Imagine an older man, in his final days, gathering his children around him so that he could give them his final words. With one more chance to influence, one more chance to pass the torch, one more chance to leave a legacy. What would he want to say? Would he remind them of the most important things he’s ever told them? Would he give them one last exhortation to live in a way that honors God? Would he spend his final breath stirring them up toward lives of godly passion and holiness?
This is the scene we stumble across when we read 2 Peter. Here, we encounter an aging shepherd of the church, who is convinced that his days are numbered, aiming to remind his spiritual children of the power of the Gospel just one more time.
Jesus had already spoken to Peter about the way he would die (John 21:18-19), so we now find Peter, not too long before his martyrdom, writing these words: “I know that the putting off of my body will be soon, as our Lord Jesus Christ made clear to me. And I will make every effort so that after my departure you may be able at any time to recall these things” (2 Peter 1:14-15).
Faced with imminent death, Peter gathers the church around him and stirs them up by way of reminder of the holy life they are to live—a life established in the Gospel Truth. He makes every effort that the Gospel message will not die with him.
It seems that often times, people die in the same manner in which they lived. If they lived devoted to Christ with a passion to see their children walking in the truth, then they die with this on their mind and at the forefront of their heart. They usually die giving their last breath to a prayer for this legacy of faith to drive the next generation.
Just as God instructed Joshua and the Israelites to take 12 stones and leave them as a memorial so that their children would ask about the wonders of God’s deliverance (Joshua 4:1-7), we see others in the New Testament striving to ensure that memorials of faith are put in place before they die:
Luke 22:19: And he took bread, and when he had given thanks, he broke it and gave it to them, saying, “This is my body, which is given for you. Do this in remembrance of me.”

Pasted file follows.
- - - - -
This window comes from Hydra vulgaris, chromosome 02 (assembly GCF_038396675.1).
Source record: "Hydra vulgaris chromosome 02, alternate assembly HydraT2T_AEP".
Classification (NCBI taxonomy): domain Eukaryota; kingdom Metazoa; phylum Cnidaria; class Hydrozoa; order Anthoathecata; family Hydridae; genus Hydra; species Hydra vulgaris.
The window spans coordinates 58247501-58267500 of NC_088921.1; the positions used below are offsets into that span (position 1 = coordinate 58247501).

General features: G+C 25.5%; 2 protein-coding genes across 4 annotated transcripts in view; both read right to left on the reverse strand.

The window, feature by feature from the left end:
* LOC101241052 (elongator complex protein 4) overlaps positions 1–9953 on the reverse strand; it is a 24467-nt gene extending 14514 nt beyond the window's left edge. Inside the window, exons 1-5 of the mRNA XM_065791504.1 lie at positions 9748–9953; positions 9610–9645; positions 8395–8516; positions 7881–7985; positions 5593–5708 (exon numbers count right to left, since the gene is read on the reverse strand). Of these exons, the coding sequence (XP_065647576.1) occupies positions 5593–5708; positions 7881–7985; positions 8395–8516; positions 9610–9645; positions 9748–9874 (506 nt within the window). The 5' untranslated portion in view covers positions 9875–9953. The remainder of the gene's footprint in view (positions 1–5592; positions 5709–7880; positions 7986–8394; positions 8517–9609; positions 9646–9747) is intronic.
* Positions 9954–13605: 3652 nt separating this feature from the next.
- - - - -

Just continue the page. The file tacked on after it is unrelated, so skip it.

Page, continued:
Romans 15:14-15: I myself am satisfied about you, my brothers, that you yourselves are full of goodness, filled with all knowledge and able to instruct one another. But on some points I have written to you very boldly by way of reminder, because of the grace given me by God
Jude 5: Now I want to remind you, although you once fully knew it…
Whether it’s Joshua, Peter, Jesus, Paul, or Jude, we see that spiritual leaders invest in the next generation, constantly reminding them of the goodness of Christ and the Gospel. These leaders know it is imperative to remind those they influence lest they fall into spiritual amnesia, forgetting their first love (Revelation 2:4-5).
We all have the tendency to take the Lord’s faithfulness for granted. It’s far too common to be like the 9 lepers healed by Jesus, who left and never worshipped him or gave thanks. The more difficult and rare thing is to be like the single Samaritan leper who fell on his face at Jesus’ feet, giving him thanks for his healing (Luke 17:11-19).
All believers have a rich, powerful, breathtaking testimony of forgiveness, transformation, healing, and new life. We must never forget. We must never fail to worship Christ for all he has done, and we must proclaim this to the next generation until our dying breath.
Oh that the older believers among us would regularly gather their spiritual children around them and joyfully remind them of the beauty of the Gospel! May we all be leaving a legacy of faith that will carry tomorrow’s runners through the next leg of the race!
Jonathan Williams is the founder of Gospel Family Ministries. He is also the author of Gospel Family. Jonathan enjoys this ministry alongside his wife, Jessica, and their three children, Gracie, Silas & Elijah. With a heart for families and the church, Jonathan also serves as the pastor of Wilcrest Baptist Church in Houston, Texas.